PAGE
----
It was the indigo-dyed denim fabric that Jacob Davis and Levi Strauss decided would be perfect for their product. The pants were a big hit with laborers, and with the Industrial Revolution exploding like soot-covered glitter all over the western world, laborers were a great demographic to capture. Men’s pants zipped up in the front, women’s on the right side. An odd choice, since arguably men are the ones with the dangerous zipper-catching body parts up front, but that was how it was to be.
Jeans actually originated in Genoa, Italy. They didn’t have the distinctive rivets though, and actually the material was more like corduroy than the jeans we know. But the name ‘Jeans’ (derived from the cotton fabric ‘jeane’ that the Genoans used to use) was not what Levi and Jacob wanted as their flagship product. The early Levi Strauss product was loose-fitting, and resembled a pair of bib overalls, but without the full-frontal bib. So Levi called the things ‘Waist Overalls’.
It was James Dean who helped to make jeans cool, more than 80 years after Levi and Jacob had spanked the first copper snap into a swatch of denim. In the 1950’s, jeans were seen in some circles as a symbol of youthful rebellion and something to be feared. They were banned in a smattering of restaurants, theatres and schools. Because those kids, dammit, they’d behave and follow all the rules if only they weren’t wearing those infernal blue pants!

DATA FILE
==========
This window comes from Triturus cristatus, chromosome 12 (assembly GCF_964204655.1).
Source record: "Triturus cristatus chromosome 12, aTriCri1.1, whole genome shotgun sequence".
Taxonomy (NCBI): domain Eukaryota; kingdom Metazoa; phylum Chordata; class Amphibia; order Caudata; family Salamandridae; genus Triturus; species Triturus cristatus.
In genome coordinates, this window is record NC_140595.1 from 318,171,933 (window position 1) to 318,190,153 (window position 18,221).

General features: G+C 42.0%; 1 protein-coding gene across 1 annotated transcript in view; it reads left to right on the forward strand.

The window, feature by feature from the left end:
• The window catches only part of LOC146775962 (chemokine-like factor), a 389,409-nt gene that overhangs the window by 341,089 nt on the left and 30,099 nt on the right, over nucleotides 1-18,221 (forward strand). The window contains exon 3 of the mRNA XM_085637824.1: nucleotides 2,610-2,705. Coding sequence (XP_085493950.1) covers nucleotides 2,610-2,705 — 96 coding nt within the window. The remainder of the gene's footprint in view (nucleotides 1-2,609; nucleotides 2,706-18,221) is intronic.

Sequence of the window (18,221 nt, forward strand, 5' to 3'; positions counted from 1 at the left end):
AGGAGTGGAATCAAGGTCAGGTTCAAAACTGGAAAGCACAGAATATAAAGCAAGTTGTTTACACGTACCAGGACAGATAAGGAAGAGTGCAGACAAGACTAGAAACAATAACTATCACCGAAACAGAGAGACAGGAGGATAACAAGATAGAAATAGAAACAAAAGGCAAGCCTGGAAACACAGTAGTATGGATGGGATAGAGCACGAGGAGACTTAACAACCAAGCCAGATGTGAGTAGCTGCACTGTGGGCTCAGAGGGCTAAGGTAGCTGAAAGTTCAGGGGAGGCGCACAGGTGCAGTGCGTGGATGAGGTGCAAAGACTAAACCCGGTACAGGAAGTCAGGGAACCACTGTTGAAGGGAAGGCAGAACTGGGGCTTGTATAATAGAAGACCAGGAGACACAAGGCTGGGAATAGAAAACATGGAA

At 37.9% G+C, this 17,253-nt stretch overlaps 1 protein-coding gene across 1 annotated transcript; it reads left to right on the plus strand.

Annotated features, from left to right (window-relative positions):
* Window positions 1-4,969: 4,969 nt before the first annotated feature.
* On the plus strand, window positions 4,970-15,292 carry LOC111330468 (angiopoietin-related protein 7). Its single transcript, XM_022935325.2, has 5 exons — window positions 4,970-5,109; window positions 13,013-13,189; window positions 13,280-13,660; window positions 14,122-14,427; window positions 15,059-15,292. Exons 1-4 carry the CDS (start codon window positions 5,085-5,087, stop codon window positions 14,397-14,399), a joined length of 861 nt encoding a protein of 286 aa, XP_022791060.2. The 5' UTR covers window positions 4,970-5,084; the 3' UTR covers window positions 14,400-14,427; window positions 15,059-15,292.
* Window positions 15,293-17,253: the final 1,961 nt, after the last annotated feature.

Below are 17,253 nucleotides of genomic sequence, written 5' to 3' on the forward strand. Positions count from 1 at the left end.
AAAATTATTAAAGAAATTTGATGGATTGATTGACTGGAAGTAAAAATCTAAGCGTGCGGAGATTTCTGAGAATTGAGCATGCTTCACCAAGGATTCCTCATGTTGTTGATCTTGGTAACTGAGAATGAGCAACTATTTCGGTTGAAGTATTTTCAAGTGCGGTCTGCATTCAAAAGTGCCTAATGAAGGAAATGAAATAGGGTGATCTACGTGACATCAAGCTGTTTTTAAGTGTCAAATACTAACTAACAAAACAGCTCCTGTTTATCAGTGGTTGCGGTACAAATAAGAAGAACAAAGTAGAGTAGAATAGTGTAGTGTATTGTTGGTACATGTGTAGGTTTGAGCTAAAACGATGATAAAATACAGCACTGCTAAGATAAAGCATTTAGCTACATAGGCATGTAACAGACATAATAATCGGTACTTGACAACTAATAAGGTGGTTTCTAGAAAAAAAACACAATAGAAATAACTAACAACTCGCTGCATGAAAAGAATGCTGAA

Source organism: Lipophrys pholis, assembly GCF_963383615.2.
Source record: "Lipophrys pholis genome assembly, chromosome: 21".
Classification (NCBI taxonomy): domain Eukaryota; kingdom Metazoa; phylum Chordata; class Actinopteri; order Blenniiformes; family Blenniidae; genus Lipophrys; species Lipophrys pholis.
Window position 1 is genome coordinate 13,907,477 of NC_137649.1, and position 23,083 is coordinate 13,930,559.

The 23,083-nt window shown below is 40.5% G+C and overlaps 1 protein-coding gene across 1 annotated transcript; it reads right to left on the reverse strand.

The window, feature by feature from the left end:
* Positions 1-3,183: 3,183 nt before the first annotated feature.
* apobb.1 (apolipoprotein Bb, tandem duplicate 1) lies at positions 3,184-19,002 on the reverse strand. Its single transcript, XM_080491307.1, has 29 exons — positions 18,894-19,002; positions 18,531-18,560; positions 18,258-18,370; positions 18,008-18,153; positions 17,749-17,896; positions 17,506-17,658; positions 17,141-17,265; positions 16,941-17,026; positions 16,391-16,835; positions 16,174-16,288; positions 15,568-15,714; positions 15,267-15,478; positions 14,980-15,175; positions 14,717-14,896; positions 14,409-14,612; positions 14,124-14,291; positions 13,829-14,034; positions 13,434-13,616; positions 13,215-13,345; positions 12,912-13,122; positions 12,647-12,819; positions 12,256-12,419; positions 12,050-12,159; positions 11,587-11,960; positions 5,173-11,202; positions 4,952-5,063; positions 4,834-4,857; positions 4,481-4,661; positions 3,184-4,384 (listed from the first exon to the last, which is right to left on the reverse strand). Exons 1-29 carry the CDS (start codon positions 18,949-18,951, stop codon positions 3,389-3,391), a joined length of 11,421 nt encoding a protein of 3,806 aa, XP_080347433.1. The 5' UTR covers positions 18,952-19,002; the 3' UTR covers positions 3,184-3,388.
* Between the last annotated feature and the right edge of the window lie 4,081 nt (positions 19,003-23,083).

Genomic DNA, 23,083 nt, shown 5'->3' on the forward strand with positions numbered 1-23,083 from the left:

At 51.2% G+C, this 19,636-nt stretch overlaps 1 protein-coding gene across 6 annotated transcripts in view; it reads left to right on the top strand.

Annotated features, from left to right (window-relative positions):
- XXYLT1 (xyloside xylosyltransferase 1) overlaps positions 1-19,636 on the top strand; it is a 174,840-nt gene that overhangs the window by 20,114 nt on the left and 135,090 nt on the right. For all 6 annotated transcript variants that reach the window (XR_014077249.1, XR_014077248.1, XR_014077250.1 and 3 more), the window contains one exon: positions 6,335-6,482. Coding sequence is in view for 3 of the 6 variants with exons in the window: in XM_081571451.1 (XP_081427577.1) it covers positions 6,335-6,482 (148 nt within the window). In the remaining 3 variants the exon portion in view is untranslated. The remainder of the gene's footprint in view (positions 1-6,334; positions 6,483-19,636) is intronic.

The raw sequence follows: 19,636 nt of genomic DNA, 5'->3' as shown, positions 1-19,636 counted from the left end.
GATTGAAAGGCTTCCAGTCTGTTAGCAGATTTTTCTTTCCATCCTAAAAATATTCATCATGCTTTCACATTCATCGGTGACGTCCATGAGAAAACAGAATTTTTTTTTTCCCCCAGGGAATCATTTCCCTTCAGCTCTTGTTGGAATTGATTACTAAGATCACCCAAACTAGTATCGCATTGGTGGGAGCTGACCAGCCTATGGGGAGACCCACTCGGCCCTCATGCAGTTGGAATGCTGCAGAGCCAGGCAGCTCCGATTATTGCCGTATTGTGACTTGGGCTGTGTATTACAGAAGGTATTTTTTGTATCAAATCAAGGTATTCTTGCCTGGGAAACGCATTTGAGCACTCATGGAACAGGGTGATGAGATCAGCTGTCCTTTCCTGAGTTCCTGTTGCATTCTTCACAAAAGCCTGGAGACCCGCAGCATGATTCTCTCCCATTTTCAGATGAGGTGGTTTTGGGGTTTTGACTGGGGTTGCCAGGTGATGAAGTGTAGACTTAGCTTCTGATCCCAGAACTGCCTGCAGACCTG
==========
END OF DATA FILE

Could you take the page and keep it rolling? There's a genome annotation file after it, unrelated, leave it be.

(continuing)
There were some stupid people back in the 50’s.
By the 1960’s, jeans were more a symbol of ‘youth’, rather than ‘dangerous, obstinate youth who are probably just looking for something to light on fire.’ By the 70’s, they were as mainstream as floral-print shirt lapels that jutted out past the shoulder.
A store called Limbo in New York’s East Village gets credit for being the first establishment to wash the everloving hell out their jeans in order to sell them looking worn and broken in. This was in 1965. From that point, people started doing some funky stuff to jeans before putting them out on the rack.
Here’s a piece of trivia I didn’t know. Donald Freeland of my hometown, Edmonton, Alberta, was the first guy to use big rocks to rough up the fabric on its way to becoming jeans. Stone-washed jeans were first marketed by GWG in the early 80’s, and they became a mainstay of that horrible grotesque parade known as 1980’s fashion.
Pre-treating the denim with acryl resin, hypochloride, potassium permanganate and caustic soda creates the ‘acid wash’ look. More often than not, jeans that are pre-treated to look ‘worn in’ do a lot more environmental damage than those you can buy looking new. And make no mistake, these things have an ecological footprint: the average pair of jeans uses 919 gallons of water, from pre-treatment to regular washings, throughout its life.
If you think you’re going green with jeans that have been sand-blasted to look worn in when you buy them, you’d be wrong. Sure, you might be saving a stream and some fishies, but factory workers are in danger of contracting silicosis from the process. This has stricken more than 5000 Turkish workers so far, and killed at least 46. So yeah, you should still feel guilty.
I feel hypocritical picking on jeans. Sure, they might be somewhat of an elbow to the environment’s midsection, but they’re the only pants that pop up in my regular rotation. They were a symbol of western freedom and even acted as currency in the old USSR. Plus, they’re comfortable, and they’ll come in tremendously handy if I ever feel the need to become a woodcutter. Gotta love that versatility.